Music and Vision homepage



A Musical Gem

Donizetti's 'L'elisir d'amore',
enjoyed by MARIA NOCKIN


In 1797, Gaetano Donizetti, the composer of L'elisir d'amore, was born to an extremely poor family living outside of the city of Bergamo in what is now Italy. Although his family was not musical, he had the good fortune to study with opera composer, Johann Simon Mayr, who was the maestro di cappella at the local cathedral. Mayr saw that Donizetti got a basic education and eventually sent him to Bologna for further study.

As a result of his connection with Mayr, Donizetti began to compose church music, but eventually tried every type of opera popular in the early part of the nineteenth century. He succeeded in both comedy and tragedy and, although he was the target of many jealous rivals, contemporary writings note that he maintained a pleasant demeanor and ready wit. His first huge success, Anna Bolena, was premièred in 1830. After that, star singers Giuditta Pasta and Giovanni Rubini began to champion his music wherever they went.

In 1832, when another composer was not able to produce the opera for which he had a commission, Donizetti told the manager of Milan's Teatro Canobbiana that he could produce an opera in two weeks if he were given the right librettist. Together with Felice Romani, he wrote L'elisir d'amore within the agreed fourteen day period. Romani did not write an original text, however; he based his Italian work on the French libretto that Eugène Scribe wrote for Daniel Auber's Le Philtre. Scribe based his work on Silvio Malaperta's Il Filtro. Donizetti would compose grand operas to French texts later, among them La fille du régiment (1840), but in 1832 he was still writing for Italian theaters.

On 17 January 2009, Arizona Opera presented L'elisir d'amore with an international cast of singing actors. The production, which is owned jointly by Opera Colorado, Boston Lyric Opera, San Francisco Opera, Michigan Opera Theatre and Fort Worth Opera, was new to the Arizona audience. Director James Robinson updated the time to circa 1914 and changed the locale to a small town in the Napa Valley of California.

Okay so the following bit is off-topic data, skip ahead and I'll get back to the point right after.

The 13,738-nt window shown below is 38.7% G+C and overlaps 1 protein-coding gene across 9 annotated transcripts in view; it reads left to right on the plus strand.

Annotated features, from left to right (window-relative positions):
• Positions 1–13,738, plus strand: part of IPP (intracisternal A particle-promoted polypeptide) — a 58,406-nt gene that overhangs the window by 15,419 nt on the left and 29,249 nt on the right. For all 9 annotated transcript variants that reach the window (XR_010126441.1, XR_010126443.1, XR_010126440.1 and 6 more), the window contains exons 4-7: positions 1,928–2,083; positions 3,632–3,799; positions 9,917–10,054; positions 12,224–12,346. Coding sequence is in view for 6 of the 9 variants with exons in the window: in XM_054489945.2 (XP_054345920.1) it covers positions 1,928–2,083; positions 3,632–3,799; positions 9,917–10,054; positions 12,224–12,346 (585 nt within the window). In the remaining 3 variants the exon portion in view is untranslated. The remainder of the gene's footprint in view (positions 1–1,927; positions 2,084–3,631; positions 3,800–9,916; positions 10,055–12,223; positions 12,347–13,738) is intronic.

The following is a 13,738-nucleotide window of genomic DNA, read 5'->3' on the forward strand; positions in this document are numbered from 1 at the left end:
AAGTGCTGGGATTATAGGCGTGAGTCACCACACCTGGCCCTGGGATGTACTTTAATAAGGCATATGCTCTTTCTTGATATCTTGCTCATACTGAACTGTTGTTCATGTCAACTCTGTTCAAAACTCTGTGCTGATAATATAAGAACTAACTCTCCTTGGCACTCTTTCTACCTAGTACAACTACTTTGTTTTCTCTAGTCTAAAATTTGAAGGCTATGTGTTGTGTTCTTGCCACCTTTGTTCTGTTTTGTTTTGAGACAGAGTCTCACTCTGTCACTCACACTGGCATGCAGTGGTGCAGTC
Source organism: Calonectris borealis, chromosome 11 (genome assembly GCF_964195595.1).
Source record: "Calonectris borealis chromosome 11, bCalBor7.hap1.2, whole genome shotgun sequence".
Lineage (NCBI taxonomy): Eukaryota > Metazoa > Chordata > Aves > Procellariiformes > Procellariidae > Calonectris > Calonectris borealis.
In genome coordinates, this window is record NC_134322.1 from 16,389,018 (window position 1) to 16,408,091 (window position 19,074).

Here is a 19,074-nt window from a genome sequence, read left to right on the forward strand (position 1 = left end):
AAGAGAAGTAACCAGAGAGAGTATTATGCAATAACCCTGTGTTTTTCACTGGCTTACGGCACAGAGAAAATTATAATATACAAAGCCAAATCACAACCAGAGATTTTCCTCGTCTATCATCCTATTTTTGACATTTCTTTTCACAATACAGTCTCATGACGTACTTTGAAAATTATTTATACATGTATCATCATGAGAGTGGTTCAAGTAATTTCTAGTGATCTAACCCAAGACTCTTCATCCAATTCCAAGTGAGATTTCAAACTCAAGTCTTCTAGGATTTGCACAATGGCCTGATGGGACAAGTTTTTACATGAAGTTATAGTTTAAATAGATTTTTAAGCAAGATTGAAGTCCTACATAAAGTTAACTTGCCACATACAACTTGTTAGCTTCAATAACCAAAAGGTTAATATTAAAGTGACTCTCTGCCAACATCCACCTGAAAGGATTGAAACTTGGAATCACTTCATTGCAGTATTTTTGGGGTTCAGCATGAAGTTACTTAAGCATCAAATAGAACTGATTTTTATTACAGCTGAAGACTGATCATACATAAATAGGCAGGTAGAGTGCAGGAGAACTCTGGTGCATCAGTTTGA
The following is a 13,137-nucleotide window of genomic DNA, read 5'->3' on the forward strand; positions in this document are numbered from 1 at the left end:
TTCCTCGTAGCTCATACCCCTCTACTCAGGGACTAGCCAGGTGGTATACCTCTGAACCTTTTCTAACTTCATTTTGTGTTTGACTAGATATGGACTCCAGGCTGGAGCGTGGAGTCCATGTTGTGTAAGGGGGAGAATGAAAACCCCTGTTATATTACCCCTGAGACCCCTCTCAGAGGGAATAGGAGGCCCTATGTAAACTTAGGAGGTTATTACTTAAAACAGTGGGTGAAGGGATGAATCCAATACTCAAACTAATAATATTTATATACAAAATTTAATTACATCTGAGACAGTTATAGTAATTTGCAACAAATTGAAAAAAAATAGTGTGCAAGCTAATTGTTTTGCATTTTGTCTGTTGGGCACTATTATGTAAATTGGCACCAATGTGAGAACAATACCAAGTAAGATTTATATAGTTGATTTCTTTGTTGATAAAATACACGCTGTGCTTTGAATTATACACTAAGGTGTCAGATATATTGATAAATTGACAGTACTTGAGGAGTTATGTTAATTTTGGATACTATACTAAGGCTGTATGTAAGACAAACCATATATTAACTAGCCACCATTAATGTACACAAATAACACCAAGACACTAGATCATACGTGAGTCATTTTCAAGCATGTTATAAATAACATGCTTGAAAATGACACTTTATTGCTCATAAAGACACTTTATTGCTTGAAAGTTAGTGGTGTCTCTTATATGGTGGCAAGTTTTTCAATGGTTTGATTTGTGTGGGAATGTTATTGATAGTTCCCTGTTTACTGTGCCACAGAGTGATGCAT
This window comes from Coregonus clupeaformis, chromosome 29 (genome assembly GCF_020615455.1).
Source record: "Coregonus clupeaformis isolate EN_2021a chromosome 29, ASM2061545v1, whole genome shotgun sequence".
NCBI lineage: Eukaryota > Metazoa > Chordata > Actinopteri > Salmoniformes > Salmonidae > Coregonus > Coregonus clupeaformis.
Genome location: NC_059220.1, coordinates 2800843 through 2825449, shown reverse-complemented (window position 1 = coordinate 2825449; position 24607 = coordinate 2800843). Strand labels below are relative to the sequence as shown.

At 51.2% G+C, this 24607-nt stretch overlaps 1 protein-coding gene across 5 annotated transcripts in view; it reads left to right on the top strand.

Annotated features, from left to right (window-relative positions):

The single set by Allen Moyer consisted of a band shell in a spacious park, which could also accommodate Nemorino's ice cream truck and Dulcamara's traveling medicine show. Jennifer Nicoll staged the simple but effective show in Arizona. The costumes by Martin Pakledinaz were authentic for the pre-World War I period. Most of the wearing apparel was detailed and fit the wearer well. The notable exception was Adina's Act I dress which was overly plain and rather tight.

British tenor Barry Banks is justly famed for his interpretation of bel canto roles, and he proved once again that he can act and sing florid music with amazing accuracy at the same time. He created a lovable character as Nemorino, the ice cream man, all the while rendering Donizetti's difficult music with seeming ease. He was a hilarious drunk, and he sang a ravishingly beautiful 'Una furtiva lagrima'.

Soprano Dina Kuznetsova, who was born in Russia but lives in the United States, was a coquettish, temperamental Adina. She sang with a compelling sound, crisp, accurate coloratura, elegant runs and interesting dynamics. Her confidant, Gianetta, was sung by Tammi Huber, who sings Adina for Arizona Opera's studio outreach company. Her large, pleasant voice would seem to have some possibilities for the future.

Kevin Glavin as Dulcamara. Photo © 2009 Tim Fuller
Kevin Glavin as Dulcamara. Photo © 2009 Tim Fuller

Kevin Glavin, an American bass with an enormous voice, dominated the stage with his personality. As the quack medicine man, Dulcamara, he managed to sell the townspeople plain red wine packaged as love potions and elixirs that were supposed to cure all sorts of ailments. Canadian baritone Hugh Russell was a suitably conceited, overbearing Belcore who took for granted that Adina would want nothing more than to marry him. He sang with a well-projected baritone voice.

Conductor Joseph Rescigno made his début at this performance, and it may have been his unfamiliarity with the Tucson Music Hall that caused him to allow the orchestra to cover the singers' voices at the beginning of each act. Once he adjusted the volume, the performance was a musical gem played at the brisk or romantic tempi that the score called for. Julian Reed's chorus had a few wild moments, but they maintained their harmonies for the most part and acted as individual townspeople.

A light, humorous opera, Elisir provided the audience with a very enjoyable evening.

Copyright © 3 February 2009 Maria Nockin, Arizona USA


 << M&V home       Concert reviews        Mozart's Requiem >>